Plant-derived painkiller adds to chronic pain treatment advancement

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Scientists have shown that a naturally derived painkiller can offer chronic pain treatment.

The pinwheel flower, which is traditionally used in Chinese medicine, interacts with an opioid receptor. Recently identified as ACKR3/CXCR7, this receptor manages the brain’s naturally produced opioid peptides. These are pain receptors that regulate pain relief and emotions.

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The results were published in the international journal Signal Transduction and Targeted Therapy.

Researchers from the Luxembourg Institute of Health’s Immuno-Pharmacology and Interactomics group teamed with nonprofit research institute RTI International’s Center for Drug Discovery for the study.

ACKR3 had previously been identified as a new fifth atypical opioid receptor. It behaves as a “scavenger” “trapping” secreted opioids and stopping them from clinging to classical receptors. Doing so discourages pain-relieving activity. It acts as a manager of the opioid system. The new study determined ACKR3 is the most responsive target for conolidine, which has been harnessed from the pinwheel flower.

“We confirmed that conolidine binds to the newly identified opioid receptor ACKR3, while showing no affinity for the other four classical opioid receptors. By doing so, conolidine blocks ACKR3 and prevents it from trapping the naturally secreted opioids, which in turn increases their availability for interacting with classical receptors. We believe that this molecular mechanism is at the basis of the beneficial effects of this traditionally used medicine on pain relief”, lead author Martyna Szpakowska, a scientist within the LIH Immuno-Pharmacology and Interactomics group said in a press release.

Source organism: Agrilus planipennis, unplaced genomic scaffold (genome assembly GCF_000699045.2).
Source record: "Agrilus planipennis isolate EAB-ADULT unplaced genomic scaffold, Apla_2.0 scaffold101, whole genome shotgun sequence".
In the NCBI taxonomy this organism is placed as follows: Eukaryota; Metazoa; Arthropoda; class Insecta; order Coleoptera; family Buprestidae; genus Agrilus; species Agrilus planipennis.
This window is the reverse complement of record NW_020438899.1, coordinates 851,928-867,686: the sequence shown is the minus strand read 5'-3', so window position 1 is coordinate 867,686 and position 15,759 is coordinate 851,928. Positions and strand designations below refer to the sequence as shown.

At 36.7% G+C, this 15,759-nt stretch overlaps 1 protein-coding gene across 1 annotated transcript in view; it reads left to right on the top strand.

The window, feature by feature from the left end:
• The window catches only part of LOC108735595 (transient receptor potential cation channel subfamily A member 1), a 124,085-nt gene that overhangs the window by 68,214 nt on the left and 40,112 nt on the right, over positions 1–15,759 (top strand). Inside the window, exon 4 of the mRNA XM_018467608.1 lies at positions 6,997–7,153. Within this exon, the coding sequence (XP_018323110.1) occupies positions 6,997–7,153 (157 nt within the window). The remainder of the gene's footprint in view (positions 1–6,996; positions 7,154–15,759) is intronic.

Scientists also developed a modified version of conolidine called RTI-5152-12. It binds only to ACKR3 with greater affinity. Scientists hypothesize this increases opioid peptides levels that bind to classical opioid receptors. That leads to increased painkilling activity. In December 2020, the researchers filed a joint patent application.

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“The discovery of ACKR3 as a target of conolidine further emphasises the role of this newly discovered receptor in modulating the opioid system and, consequently, in regulating our perception of pain,” said corresponding author Dr. Andy Chevigné, head of Immuno-Pharmacology and Interactomics at LIH.

“Our findings could also mean that conolidine, and potentially also its synthetic analogues, could carry new hope for the treatment of chronic pain and depression, particularly given the fact that conolidine was reported to trigger fewer of the detrimental side-effects — namely addiction, tolerance and respiratory problems — associated with commonly used opioid drugs like morphine and fentanyl.”

Dr. Ojas Namjoshi, co-corresponding author of the publication and lead scientist on the study at RTI said the research “could therefore set the basis for the development of a new class of drugs with alternative mechanism of action, thereby contributing to tackling the public health crisis linked to the increasing misuse of and addiction to opioid drugs.”

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